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The Best Product Managers Are Idea Filters, Not Idea Generators

Toby Rogers
Toby Rogers
Hello fellow punks! 
Welcome to the 18 of you who have signed up for this since the last issue. It’s great to have you on board. Hopefully you’ll stick with me while I figure out what this newsletter is all about.
Here’s this week’s issue ⬇️

Hang on a minute, I've got a great idea...
Earlier this week I published this tweet 👇
Toby Rogers 🚀🤘
As a product manager, it's your job to prioritize ideas—not come up with them.
It got a lot of likes, and a lot of comments saying I was wrong. Some even argued I was playing on Cunningham’s Law for engagement.
I knew before I posted it that it’s the kind of comment that would get people talking, but I think that’s because it’s more of a scissor statement than an obvious falsehood.
Of course product managers should come up with ideas. But if you think they should be the only people whose job it is to come up with them, then you’re heading into dangerous territory.
Like Noah Weiss says, product managers are really Chief Question Officers. It’s our job to ask the questions that help our organisations discover and execute the right ideas.
If some of those ideas are ours, that’s great. But if none of them are it doesn’t really matter, as long as they’re the right ideas for our product and our company.
Toby Rogers 🚀🤘
Product Managers are idea filters.

It's our job to sort the good from the bad and prioritise those that will have the biggest impact.
Arguing about whether it’s a product manager’s job to have ideas misses the point. The most important thing a product manager can do is make it as easy as possible for the right ideas to bubble to the surface. The intro to this blog from Aha! sums it up nicely 👇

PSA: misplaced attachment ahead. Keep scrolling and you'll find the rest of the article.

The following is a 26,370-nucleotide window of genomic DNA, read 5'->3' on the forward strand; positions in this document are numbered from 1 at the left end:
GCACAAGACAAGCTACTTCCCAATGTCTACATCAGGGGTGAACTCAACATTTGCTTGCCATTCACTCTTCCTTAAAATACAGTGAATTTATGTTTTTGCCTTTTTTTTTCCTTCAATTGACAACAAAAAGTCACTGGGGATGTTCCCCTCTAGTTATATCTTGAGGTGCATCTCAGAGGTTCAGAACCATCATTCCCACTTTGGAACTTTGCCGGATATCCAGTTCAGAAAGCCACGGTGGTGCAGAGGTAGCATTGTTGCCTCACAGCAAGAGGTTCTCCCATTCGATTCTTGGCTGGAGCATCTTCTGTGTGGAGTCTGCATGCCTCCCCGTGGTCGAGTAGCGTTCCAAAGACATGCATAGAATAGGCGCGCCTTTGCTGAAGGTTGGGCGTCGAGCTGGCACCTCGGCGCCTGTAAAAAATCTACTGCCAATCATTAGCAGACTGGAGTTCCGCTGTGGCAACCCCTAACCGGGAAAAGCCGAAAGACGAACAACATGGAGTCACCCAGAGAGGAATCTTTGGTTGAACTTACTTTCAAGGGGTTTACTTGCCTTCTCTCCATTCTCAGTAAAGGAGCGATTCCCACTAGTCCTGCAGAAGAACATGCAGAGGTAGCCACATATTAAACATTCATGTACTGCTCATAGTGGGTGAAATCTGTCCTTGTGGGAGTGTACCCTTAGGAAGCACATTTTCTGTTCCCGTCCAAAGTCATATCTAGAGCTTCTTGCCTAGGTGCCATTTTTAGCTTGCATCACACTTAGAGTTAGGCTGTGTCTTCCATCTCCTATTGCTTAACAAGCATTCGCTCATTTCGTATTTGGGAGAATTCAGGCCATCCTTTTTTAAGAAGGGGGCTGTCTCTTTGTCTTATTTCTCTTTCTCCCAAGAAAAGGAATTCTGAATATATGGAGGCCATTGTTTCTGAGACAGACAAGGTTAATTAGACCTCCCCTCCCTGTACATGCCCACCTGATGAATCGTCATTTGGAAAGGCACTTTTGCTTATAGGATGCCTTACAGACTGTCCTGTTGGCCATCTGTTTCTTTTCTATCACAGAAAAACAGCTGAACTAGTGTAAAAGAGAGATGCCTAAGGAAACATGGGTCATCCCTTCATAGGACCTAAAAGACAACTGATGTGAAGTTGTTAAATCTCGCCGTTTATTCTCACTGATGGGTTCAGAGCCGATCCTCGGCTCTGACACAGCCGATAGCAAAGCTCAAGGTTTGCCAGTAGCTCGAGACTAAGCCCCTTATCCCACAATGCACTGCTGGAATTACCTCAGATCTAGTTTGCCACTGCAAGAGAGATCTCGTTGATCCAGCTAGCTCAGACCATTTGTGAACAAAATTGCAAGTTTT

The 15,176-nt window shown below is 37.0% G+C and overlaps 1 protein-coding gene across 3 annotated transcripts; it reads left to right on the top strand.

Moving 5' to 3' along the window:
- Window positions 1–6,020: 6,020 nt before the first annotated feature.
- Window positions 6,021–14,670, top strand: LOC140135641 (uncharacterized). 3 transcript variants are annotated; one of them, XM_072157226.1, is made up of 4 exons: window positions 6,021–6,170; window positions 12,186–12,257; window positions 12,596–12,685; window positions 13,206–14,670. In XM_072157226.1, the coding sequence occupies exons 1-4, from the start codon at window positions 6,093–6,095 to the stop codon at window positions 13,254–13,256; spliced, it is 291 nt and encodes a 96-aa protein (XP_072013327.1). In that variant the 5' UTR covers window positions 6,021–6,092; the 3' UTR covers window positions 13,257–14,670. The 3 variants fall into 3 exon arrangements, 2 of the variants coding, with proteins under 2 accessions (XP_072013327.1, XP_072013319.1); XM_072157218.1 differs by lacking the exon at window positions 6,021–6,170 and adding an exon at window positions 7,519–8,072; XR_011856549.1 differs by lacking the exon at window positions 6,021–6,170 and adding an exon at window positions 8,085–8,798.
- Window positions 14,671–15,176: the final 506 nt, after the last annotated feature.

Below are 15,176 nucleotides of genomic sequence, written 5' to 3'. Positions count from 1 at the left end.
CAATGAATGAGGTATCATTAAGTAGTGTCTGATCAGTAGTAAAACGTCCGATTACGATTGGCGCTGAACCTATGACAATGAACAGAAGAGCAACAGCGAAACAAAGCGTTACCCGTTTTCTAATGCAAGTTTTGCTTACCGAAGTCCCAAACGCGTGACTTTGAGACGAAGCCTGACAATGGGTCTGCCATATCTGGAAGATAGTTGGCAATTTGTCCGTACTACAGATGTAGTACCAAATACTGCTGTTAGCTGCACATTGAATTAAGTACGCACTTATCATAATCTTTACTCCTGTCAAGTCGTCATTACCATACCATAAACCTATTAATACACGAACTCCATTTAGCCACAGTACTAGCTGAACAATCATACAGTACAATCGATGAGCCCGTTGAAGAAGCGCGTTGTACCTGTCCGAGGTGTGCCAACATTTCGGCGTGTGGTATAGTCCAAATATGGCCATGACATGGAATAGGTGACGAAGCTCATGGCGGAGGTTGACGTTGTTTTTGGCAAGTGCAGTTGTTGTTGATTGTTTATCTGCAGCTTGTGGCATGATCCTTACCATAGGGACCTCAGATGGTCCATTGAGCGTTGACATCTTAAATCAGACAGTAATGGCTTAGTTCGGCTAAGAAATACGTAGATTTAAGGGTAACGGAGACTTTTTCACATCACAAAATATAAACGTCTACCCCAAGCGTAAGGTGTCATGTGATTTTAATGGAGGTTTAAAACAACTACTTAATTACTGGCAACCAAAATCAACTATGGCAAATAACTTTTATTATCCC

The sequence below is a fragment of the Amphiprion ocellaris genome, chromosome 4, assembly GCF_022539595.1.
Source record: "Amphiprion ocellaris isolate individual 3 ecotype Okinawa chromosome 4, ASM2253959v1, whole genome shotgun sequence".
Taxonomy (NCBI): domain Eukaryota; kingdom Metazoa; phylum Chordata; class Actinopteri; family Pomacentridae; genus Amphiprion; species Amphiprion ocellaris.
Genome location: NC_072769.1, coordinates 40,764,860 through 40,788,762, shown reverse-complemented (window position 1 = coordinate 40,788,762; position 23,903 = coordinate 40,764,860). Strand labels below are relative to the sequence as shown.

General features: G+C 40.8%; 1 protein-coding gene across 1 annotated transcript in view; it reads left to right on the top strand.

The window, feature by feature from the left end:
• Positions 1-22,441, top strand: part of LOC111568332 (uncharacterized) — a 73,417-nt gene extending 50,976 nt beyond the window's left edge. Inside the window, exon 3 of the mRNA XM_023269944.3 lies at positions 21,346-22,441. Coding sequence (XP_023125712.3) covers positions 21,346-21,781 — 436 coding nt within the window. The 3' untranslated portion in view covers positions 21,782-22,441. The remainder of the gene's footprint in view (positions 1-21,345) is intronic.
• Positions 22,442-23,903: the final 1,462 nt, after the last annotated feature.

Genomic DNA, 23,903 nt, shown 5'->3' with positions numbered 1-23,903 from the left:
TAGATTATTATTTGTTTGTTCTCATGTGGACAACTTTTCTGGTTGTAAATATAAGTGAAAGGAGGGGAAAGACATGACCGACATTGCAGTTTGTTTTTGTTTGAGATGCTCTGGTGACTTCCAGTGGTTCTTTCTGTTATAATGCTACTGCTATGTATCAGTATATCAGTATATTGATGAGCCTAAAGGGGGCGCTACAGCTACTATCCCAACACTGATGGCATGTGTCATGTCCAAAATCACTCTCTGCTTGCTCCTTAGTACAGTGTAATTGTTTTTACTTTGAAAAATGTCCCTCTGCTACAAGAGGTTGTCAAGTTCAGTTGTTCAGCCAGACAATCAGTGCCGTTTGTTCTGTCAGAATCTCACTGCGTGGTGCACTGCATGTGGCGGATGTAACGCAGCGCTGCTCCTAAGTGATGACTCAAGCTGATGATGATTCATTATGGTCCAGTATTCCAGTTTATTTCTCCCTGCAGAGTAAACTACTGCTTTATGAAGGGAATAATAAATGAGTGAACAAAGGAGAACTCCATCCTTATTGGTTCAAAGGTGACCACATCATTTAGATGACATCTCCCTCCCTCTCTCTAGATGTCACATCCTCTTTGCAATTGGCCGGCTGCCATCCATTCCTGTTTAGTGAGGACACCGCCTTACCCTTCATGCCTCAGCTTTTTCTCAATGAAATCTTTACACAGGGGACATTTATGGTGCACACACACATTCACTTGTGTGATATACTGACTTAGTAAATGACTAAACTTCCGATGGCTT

It is very rare for a product manager to bring forth the breakthrough idea alone. Innovation requires a broad range of inputs and intense focus. This is especially true for established offerings. Product managers juggle ideas from customers, salespeople, leadership, and other stakeholders.
Continuous innovation is necessary to gain and maintain market leadership. This is why it is essential for mature product organizations to develop an idea management process that supports your strategy and encourages innovation. A well-defined process allows stakeholders to submit great ideas and build on ideas submitted by others. So if you want to excel as a product manager, deliver value to customers, and drive business growth — make it easy to share ideas.
So stop worrying about whose idea it is, and worry about figuring out if the idea is worth doing something with.
What I've been reading 📚
I’m a productivity nerd and am always looking for new tips and hacks on how to get things done. This article from Tony Stubblebine provides a great insight into the mindset that means many successful people see the work they do to reach the top as pragmatic, rather than exceptional.
Secrets to Success: The Habits of Elite Performers | Better Humans
I’m still reading a lot about how technology is making us more and more distracted. This post from Adrian Zumbrunnen talks about the rise of “anti-notifications” - the kinds of notifications that apps send purely to drive engagement rather than actually notify us of anything.
The Rise of Anti-Notifications. The evolution of a well-intentioned… | by Adrian Zumbrunnen | Medium
The idea of a North Star Metric to guide your product decisions makes a lot of sense, but is it always the right approach? This blog post from Casey Winters argues that most product companies and start-ups are too complicated to pin everything on one single metric.
Don’t Become a Victim of One Key Metric | Casey Accidental
What I've been writing ✍️
Starting out as a new product manager is hard, but there are a lot of resources that can help you get going. Here’s a list of my top-ten must reads for new PMs 👇
Toby Rogers 🚀🤘
My top 10 must-reads for every new and aspiring product manager 🧵 ⬇️
As a product manager, your job is really to make sure the right decisions get made for your product. I published a thread this week on useful mental models that can make the decision-making process a bit easier 👇
Toby Rogers 🚀🤘
As a product manager, your product is decisions.

Here are 9 mental models guaranteed to help you make sure the right decisions get made 🧵 ⬇️
That’s it! 
See you next week (probably). 
The Punk PM 
P.S. Feel free to share this with anyone else you think would find it interesting.
I’m still playing around with ideas for content and format for this newsletter, so I’d love to hear your thoughts. Go ahead and shoot me an email with ways you think I can make it better.
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Toby Rogers
Toby Rogers @tobiasrogers

Product management musings from your favourite Punk PM

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